February 05, 2021
/ by Marisa Hernandez
Earlier this week, we had the pleasure of speaking with Nicole Schuman, senior editor of PRNEWS, Mike Cronin, a journalist at the Austin Business Journal, and Lex Harvey, a journalist at the Toronto Star, for part 1 of our Best Practices for Communicators in 2021 series, What Journalists Want from PR Pros (in Their Own Words).
The topic of how to approach journalists and get your story covered has never gotten old. Although it seems the answers stay the same, the approach can always change depending on the journalist.
Here are four key takeaways – straight from the journalists’ mouths – to help you get your email answered and ultimately, your story covered.
According to The New York Times, last year roughly 37,000 workers at news companies in the U.S. were laid off, furloughed or had their pay reduced. Newsroom consolidation doesn’t just affect the journalists, it affects everyone.
“As a journalist you are now not only writing and editing, but acting as a talk show host, graphic designer and video editor. It’s a lot to put on our plate other than just getting the story out day to day,” says Nicole Schuman of PRNEWS.
Journalists read them, want them and want you to attach or provide the link in your pitch. “The thing I utilize most from press releases are good quotes,” said Schuman. “I like a couple of sentences in the pitch about the press release. If, in those couple of sentences, you can give me a story idea or angle that is going to help me figure out how it applies to what I write about, that is best. As writers we want to develop our own narrative, but it’s super helpful and respectable when PR connect the dots.”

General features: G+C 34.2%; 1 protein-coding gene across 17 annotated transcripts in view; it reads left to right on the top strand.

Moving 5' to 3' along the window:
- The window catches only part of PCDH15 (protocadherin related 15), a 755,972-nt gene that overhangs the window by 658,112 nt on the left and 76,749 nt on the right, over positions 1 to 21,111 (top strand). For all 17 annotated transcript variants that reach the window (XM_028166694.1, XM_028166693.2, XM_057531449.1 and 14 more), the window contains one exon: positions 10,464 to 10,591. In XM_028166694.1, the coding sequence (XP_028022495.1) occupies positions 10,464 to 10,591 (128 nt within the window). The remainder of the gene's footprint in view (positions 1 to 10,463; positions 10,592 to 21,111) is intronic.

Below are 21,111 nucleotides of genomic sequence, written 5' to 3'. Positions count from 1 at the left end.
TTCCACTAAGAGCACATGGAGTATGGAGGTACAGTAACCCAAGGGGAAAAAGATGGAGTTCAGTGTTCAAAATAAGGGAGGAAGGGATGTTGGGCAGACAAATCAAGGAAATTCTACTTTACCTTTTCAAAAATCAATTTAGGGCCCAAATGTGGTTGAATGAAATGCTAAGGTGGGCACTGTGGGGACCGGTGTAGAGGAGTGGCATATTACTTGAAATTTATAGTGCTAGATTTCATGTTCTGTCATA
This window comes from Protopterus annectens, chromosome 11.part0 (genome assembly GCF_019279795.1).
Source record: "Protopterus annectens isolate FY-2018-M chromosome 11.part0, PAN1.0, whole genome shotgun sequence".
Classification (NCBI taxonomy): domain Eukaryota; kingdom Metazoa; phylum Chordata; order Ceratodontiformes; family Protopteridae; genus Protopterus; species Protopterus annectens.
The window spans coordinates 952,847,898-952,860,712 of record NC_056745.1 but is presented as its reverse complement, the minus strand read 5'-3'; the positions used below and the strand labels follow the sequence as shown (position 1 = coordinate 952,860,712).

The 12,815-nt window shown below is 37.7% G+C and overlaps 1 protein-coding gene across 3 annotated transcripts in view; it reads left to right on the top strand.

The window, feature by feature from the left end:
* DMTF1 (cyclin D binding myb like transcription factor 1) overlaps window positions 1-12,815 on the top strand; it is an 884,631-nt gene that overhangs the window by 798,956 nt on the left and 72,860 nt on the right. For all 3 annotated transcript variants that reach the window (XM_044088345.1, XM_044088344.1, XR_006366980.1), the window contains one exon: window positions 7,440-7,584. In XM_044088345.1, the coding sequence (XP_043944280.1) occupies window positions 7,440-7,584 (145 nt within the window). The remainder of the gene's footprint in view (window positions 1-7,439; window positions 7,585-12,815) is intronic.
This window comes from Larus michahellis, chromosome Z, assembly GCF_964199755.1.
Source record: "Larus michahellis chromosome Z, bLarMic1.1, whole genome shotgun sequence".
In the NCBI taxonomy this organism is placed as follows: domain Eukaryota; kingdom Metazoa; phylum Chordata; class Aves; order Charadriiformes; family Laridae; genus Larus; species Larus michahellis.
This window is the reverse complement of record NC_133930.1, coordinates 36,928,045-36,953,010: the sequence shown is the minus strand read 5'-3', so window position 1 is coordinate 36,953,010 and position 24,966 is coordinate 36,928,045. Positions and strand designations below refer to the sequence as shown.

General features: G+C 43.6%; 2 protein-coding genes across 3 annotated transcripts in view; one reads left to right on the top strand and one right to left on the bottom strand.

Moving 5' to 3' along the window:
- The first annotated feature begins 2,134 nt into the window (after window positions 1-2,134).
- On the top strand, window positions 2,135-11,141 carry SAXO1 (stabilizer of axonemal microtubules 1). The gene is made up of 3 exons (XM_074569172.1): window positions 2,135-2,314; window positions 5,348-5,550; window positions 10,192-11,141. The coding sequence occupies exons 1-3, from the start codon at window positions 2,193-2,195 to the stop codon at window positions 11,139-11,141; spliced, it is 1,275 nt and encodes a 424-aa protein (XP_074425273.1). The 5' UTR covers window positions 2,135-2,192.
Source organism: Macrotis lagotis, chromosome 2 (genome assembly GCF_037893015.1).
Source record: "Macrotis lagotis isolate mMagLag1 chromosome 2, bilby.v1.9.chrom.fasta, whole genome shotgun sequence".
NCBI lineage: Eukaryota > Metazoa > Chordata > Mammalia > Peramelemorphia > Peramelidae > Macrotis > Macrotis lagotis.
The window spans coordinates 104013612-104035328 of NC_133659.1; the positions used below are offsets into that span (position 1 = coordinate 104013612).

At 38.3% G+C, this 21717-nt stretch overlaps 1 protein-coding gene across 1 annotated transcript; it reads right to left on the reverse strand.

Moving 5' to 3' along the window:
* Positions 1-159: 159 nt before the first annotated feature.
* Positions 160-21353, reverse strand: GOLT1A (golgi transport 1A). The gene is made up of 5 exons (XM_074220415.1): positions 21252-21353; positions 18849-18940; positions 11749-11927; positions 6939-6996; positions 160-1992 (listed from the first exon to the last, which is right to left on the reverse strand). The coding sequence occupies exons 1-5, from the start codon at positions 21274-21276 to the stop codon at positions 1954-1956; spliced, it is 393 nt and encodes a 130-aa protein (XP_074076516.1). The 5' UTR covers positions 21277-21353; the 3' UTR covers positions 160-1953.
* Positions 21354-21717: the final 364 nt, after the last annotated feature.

One thing living through a pandemic has taught us is that we’re all human and need to be considerate of what others may be experiencing during this time. One thing to ask yourself before pitching a story to a journalist is, “Why people should care about what I’m pitching?”
Lex Harvey of the Toronto Star said, “The most useful thing – whether it’s an email or press release – is being able to pitch a story versus a product or event. Making it clear of why I should care, or why our readers should care, is important. Pitching it as a broader trend or connecting it to a piece of news will help me envision how it will be a part of a broader story.”
Yes, that sounds strange, but the pandemic is still very much part of our everyday lives and will be for quite some time. “In normal times, I would go for a coffee just to meet people. If I know you in person, that’s always helpful,” said Mike Cronin of the Austin Business Journal. “Now, establishing a relationship is harder, obviously. I’m more time-crunched due to the pandemic, so I’m not open to a random conversation just to get to know someone. I need that conversation to become a story.”
As a final piece of advice, Schuman added, “Please don’t feel disappointed or like you failed if we don’t accept the pitch. A lot of what we are writing right now is about timing and what the audience needs, and I will always try to keep in contact with a good PR person.”
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